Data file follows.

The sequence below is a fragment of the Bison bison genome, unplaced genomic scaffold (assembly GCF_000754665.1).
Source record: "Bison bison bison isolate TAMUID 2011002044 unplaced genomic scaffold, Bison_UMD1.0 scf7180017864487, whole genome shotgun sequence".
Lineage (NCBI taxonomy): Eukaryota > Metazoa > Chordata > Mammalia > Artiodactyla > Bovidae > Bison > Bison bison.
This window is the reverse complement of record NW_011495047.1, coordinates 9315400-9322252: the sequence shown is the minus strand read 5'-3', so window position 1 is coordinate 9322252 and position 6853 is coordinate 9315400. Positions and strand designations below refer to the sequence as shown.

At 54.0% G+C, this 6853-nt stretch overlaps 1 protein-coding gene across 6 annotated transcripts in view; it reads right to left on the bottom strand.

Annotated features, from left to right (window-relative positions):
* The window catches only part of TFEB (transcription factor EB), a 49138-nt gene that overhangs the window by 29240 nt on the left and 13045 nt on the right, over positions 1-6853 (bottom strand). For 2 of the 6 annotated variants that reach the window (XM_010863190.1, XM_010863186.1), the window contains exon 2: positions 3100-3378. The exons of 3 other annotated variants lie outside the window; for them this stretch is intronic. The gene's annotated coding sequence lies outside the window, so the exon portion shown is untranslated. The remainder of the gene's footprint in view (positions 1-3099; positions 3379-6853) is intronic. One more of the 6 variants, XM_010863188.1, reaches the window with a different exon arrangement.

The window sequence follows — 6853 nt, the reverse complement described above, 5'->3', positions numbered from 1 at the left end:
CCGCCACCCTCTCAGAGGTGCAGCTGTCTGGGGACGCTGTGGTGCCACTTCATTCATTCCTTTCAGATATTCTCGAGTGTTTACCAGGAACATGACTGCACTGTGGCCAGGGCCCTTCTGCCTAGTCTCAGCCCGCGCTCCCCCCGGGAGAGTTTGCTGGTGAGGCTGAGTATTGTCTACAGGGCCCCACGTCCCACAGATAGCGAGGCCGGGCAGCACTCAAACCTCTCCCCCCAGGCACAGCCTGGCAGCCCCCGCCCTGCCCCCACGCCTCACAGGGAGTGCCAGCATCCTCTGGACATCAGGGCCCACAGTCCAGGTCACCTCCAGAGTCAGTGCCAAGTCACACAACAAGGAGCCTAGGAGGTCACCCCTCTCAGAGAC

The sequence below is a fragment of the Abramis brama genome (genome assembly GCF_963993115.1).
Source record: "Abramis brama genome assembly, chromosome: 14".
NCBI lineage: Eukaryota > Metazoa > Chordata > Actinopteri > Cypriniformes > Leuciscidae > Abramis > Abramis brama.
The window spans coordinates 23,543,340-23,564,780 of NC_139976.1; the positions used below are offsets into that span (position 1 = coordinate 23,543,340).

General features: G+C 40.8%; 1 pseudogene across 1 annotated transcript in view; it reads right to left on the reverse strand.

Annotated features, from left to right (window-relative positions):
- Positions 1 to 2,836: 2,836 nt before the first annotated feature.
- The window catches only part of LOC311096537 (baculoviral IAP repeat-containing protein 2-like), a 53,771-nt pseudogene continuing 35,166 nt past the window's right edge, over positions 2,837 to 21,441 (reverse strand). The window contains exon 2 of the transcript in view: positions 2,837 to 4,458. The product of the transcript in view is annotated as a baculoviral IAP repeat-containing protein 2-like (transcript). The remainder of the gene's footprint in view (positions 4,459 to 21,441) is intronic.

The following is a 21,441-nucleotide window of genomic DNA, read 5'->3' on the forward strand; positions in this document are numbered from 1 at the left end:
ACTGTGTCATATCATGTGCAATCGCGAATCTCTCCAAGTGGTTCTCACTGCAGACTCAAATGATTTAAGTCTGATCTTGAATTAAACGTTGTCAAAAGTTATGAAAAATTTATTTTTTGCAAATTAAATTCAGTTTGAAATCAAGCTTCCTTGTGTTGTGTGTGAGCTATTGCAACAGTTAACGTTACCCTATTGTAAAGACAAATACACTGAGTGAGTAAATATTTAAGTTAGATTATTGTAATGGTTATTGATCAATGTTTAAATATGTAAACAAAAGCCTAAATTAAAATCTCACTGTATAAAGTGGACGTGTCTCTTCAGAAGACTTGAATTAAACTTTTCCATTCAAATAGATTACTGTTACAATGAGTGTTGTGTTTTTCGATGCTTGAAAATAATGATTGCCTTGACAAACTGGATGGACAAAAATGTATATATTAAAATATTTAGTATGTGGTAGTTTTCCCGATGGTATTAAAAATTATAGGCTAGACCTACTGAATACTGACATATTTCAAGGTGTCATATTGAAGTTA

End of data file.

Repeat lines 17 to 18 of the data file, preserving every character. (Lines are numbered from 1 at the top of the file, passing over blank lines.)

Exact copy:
- The window catches only part of LOC311096537 (baculoviral IAP repeat-containing protein 2-like), a 53,771-nt pseudogene continuing 35,166 nt past the window's right edge, over positions 2,837 to 21,441 (reverse strand). The window contains exon 2 of the transcript in view: positions 2,837 to 4,458. The product of the transcript in view is annotated as a baculoviral IAP repeat-containing protein 2-like (transcript). The remainder of the gene's footprint in view (positions 4,459 to 21,441) is intronic.

The following is a 21,441-nucleotide window of genomic DNA, read 5'->3' on the forward strand; positions in this document are numbered from 1 at the left end: